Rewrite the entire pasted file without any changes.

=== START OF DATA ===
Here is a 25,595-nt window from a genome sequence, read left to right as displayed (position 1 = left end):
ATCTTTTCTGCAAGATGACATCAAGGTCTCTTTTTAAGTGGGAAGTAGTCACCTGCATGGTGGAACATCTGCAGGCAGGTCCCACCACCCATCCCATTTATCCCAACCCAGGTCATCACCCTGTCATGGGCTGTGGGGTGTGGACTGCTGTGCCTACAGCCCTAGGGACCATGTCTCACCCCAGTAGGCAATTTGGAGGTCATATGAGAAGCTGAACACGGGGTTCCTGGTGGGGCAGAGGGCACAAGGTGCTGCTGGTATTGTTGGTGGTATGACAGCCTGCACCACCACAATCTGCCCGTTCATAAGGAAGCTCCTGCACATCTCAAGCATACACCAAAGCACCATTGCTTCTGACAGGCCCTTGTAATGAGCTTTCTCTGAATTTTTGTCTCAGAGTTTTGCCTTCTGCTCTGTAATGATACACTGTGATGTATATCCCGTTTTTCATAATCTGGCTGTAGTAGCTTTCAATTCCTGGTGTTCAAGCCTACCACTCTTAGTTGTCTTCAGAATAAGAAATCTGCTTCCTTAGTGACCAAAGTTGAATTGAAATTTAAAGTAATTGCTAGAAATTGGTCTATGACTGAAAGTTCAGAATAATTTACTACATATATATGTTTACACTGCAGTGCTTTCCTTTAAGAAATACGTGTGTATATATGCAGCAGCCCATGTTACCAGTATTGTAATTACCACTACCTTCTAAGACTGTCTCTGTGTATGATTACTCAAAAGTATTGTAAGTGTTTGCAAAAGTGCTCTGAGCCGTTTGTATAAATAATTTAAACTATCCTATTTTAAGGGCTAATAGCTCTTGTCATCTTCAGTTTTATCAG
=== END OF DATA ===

Here is a 25,595-nt window from a genome sequence, read left to right as displayed (position 1 = left end):
ATCTTTTCTGCAAGATGACATCAAGGTCTCTTTTTAAGTGGGAAGTAGTCACCTGCATGGTGGAACATCTGCAGGCAGGTCCCACCACCCATCCCATTTATCCCAACCCAGGTCATCACCCTGTCATGGGCTGTGGGGTGTGGACTGCTGTGCCTACAGCCCTAGGGACCATGTCTCACCCCAGTAGGCAATTTGGAGGTCATATGAGAAGCTGAACACGGGGTTCCTGGTGGGGCAGAGGGCACAAGGTGCTGCTGGTATTGTTGGTGGTATGACAGCCTGCACCACCACAATCTGCCCGTTCATAAGGAAGCTCCTGCACATCTCAAGCATACACCAAAGCACCATTGCTTCTGACAGGCCCTTGTAATGAGCTTTCTCTGAATTTTTGTCTCAGAGTTTTGCCTTCTGCTCTGTAATGATACACTGTGATGTATATCCCGTTTTTCATAATCTGGCTGTAGTAGCTTTCAATTCCTGGTGTTCAAGCCTACCACTCTTAGTTGTCTTCAGAATAAGAAATCTGCTTCCTTAGTGACCAAAGTTGAATTGAAATTTAAAGTAATTGCTAGAAATTGGTCTATGACTGAAAGTTCAGAATAATTTACTACATATATATGTTTACACTGCAGTGCTTTCCTTTAAGAAATACGTGTGTATATATGCAGCAGCCCATGTTACCAGTATTGTAATTACCACTACCTTCTAAGACTGTCTCTGTGTATGATTACTCAAAAGTATTGTAAGTGTTTGCAAAAGTGCTCTGAGCCGTTTGTATAAATAATTTAAACTATCCTATTTTAAGGGCTAATAGCTCTTGTCATCTTCAGTTTTATCAG